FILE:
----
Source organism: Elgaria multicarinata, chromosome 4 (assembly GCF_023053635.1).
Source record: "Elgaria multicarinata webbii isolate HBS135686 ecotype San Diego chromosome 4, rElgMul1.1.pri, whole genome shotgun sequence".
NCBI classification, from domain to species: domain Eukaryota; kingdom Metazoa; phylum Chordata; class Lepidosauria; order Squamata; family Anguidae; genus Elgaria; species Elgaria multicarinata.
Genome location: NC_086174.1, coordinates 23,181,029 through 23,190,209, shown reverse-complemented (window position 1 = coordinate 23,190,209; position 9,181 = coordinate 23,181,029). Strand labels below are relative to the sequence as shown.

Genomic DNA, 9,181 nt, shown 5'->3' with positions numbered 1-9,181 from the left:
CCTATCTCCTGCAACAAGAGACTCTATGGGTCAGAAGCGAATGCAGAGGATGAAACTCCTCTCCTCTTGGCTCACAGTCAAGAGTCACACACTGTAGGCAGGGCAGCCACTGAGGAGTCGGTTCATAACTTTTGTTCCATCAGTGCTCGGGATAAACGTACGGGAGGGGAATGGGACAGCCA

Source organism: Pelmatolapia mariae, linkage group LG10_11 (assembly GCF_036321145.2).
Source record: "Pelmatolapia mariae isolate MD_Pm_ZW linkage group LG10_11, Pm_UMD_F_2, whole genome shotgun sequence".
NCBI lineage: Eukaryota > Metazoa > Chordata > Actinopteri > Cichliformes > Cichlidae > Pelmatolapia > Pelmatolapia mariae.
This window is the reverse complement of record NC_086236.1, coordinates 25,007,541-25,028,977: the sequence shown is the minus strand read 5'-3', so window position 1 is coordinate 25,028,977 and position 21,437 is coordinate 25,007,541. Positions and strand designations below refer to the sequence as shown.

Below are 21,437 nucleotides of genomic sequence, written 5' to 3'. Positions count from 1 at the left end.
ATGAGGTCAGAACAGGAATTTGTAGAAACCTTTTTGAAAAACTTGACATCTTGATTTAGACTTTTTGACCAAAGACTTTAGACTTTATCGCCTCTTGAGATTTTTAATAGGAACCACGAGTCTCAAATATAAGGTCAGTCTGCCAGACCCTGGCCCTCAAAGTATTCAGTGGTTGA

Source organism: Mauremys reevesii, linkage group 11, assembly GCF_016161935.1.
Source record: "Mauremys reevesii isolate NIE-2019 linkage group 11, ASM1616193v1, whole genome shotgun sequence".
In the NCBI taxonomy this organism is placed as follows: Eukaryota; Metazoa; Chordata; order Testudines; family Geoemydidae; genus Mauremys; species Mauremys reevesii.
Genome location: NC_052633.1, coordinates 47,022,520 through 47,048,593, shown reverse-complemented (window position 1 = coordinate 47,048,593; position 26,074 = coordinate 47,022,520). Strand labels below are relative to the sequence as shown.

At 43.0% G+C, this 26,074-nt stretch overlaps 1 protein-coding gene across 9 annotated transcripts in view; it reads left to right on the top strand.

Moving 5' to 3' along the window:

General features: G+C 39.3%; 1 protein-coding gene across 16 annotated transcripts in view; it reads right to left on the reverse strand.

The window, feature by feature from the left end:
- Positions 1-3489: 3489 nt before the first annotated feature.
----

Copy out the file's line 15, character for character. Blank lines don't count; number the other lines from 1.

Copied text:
In the NCBI taxonomy this organism is placed as follows: Eukaryota; Metazoa; Chordata; order Testudines; family Geoemydidae; genus Mauremys; species Mauremys reevesii.